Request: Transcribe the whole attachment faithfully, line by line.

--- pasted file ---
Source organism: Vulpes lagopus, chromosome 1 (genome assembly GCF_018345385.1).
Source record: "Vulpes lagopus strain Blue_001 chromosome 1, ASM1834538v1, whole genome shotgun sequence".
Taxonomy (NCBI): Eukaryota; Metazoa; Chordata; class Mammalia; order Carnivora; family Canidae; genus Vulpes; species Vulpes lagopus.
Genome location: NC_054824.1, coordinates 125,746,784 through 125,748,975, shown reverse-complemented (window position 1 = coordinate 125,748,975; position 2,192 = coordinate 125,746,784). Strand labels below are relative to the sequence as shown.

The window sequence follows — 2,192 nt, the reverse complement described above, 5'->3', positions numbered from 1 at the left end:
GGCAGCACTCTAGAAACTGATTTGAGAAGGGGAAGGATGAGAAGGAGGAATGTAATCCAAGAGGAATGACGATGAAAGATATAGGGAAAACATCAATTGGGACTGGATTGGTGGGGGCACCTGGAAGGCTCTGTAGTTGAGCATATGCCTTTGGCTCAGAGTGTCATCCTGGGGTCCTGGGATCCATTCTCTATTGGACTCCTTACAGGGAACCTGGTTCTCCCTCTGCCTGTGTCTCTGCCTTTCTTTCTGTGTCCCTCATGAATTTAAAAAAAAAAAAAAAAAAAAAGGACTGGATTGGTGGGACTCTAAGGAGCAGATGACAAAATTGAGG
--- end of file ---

Source organism: Vulpes lagopus, chromosome 1 (genome assembly GCF_018345385.1).
Source record: "Vulpes lagopus strain Blue_001 chromosome 1, ASM1834538v1, whole genome shotgun sequence".
Taxonomy (NCBI): Eukaryota; Metazoa; Chordata; class Mammalia; order Carnivora; family Canidae; genus Vulpes; species Vulpes lagopus.
Genome location: NC_054824.1, coordinates 125,746,784 through 125,748,975, shown reverse-complemented (window position 1 = coordinate 125,748,975; position 2,192 = coordinate 125,746,784). Strand labels below are relative to the sequence as shown.

The window sequence follows — 2,192 nt, the reverse complement described above, 5'->3', positions numbered from 1 at the left end:
GGCAGCACTCTAGAAACTGATTTGAGAAGGGGAAGGATGAGAAGGAGGAATGTAATCCAAGAGGAATGACGATGAAAGATATAGGGAAAACATCAATTGGGACTGGATTGGTGGGGGCACCTGGAAGGCTCTGTAGTTGAGCATATGCCTTTGGCTCAGAGTGTCATCCTGGGGTCCTGGGATCCATTCTCTATTGGACTCCTTACAGGGAACCTGGTTCTCCCTCTGCCTGTGTCTCTGCCTTTCTTTCTGTGTCCCTCATGAATTTAAAAAAAAAAAAAAAAAAAAAGGACTGGATTGGTGGGACTCTAAGGAGCAGATGACAAAATTGAGG